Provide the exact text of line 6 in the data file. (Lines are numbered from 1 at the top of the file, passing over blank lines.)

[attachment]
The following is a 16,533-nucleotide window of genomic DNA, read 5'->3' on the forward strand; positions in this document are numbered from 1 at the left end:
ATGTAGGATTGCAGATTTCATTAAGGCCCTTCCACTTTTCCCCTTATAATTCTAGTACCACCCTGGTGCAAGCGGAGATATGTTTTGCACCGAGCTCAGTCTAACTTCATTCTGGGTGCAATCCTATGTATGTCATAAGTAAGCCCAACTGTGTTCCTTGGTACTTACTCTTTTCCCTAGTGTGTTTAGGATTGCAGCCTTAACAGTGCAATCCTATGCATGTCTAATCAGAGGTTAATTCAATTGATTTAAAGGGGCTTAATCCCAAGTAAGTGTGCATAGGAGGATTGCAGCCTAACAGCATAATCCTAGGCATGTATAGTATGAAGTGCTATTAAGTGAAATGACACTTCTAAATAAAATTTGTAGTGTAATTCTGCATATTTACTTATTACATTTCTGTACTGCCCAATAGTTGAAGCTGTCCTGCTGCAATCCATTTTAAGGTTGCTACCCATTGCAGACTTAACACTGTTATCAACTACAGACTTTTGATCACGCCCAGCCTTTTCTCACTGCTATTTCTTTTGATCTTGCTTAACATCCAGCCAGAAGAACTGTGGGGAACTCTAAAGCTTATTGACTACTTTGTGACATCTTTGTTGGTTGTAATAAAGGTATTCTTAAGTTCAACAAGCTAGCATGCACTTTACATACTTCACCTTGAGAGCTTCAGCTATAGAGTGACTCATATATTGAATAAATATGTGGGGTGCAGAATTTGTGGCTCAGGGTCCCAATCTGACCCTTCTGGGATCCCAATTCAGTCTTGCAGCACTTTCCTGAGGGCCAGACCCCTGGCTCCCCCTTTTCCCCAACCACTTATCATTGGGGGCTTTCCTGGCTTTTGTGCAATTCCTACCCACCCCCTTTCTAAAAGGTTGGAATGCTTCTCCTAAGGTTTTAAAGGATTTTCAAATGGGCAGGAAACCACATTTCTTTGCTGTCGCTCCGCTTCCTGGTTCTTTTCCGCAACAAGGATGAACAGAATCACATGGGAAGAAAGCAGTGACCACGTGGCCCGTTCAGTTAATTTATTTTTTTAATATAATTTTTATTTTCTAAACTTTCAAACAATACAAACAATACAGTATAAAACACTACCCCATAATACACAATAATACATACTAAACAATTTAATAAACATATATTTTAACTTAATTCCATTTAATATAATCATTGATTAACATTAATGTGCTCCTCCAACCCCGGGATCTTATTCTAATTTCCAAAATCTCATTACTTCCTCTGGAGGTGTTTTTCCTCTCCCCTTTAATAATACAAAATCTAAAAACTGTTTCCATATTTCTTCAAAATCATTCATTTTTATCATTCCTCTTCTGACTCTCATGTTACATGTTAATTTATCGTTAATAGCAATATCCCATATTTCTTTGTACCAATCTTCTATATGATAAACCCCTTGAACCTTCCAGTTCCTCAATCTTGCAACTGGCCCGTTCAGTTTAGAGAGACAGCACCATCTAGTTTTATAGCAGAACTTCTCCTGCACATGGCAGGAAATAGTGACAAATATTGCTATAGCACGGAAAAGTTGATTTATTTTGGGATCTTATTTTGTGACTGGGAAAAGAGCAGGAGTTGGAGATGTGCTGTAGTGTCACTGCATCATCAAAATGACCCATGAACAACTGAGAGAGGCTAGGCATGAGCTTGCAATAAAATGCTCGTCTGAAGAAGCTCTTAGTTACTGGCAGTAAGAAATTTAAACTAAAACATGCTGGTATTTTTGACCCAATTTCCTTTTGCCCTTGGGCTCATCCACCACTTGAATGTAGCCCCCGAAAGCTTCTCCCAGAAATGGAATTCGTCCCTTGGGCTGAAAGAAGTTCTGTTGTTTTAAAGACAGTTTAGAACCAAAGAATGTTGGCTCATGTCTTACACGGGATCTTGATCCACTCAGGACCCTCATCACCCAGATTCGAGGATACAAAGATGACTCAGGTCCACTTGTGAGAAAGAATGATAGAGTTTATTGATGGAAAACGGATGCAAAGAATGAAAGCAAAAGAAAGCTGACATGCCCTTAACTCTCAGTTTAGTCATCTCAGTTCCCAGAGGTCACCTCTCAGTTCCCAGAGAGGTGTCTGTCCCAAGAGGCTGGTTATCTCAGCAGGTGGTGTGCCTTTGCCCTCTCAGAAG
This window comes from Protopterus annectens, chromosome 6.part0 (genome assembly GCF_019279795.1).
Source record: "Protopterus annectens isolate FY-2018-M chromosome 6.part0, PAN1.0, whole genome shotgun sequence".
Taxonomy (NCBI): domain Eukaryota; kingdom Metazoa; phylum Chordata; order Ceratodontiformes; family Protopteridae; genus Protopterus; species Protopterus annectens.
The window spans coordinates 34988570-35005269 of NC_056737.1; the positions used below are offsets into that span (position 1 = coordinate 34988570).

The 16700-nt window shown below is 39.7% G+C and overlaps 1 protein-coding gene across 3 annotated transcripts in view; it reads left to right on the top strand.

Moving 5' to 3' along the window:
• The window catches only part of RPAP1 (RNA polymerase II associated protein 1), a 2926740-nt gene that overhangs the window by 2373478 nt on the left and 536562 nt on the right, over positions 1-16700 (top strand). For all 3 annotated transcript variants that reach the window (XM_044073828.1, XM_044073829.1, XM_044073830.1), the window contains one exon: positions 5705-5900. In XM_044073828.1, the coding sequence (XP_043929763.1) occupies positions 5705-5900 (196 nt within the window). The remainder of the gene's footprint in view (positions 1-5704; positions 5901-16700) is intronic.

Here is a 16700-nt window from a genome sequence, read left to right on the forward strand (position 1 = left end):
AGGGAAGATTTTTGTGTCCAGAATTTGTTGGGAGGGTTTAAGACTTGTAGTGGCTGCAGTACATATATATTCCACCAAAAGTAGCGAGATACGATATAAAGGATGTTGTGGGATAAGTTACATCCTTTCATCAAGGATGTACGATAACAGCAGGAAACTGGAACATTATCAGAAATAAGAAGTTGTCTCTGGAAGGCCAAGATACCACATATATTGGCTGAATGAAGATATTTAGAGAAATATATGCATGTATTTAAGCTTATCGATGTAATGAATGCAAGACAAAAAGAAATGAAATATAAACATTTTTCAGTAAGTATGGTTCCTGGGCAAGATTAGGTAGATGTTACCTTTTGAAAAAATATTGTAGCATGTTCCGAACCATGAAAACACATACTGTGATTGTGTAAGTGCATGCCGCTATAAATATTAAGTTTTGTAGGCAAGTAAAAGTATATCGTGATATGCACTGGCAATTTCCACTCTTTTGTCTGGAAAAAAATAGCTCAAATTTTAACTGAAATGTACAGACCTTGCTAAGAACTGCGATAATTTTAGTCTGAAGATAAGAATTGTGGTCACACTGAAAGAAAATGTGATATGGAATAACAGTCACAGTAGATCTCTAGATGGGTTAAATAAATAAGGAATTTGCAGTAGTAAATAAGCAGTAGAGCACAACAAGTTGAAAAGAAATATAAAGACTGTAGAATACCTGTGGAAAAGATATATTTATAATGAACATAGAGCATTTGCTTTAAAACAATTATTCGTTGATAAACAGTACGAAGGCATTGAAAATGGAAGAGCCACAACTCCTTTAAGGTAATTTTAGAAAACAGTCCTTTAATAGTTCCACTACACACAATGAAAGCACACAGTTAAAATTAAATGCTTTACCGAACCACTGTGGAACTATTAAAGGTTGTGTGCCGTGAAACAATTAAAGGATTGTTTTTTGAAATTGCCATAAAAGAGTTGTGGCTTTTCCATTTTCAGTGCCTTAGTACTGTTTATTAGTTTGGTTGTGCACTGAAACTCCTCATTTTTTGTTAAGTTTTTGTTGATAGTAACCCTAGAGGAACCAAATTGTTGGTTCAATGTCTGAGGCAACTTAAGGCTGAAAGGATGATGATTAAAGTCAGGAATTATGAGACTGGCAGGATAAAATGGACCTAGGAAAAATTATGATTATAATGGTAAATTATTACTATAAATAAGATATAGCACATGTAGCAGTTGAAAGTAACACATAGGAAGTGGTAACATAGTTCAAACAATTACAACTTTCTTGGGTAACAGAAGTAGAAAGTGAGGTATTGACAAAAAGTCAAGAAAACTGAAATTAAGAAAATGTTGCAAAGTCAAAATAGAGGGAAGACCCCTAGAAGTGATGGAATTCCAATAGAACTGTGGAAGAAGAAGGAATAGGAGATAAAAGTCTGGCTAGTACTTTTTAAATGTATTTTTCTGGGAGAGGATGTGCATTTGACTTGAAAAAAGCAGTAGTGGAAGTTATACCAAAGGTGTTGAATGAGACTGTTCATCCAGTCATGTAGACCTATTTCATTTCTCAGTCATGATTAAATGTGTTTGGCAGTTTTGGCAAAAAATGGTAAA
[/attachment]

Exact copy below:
The window spans coordinates 34988570-35005269 of NC_056737.1; the positions used below are offsets into that span (position 1 = coordinate 34988570).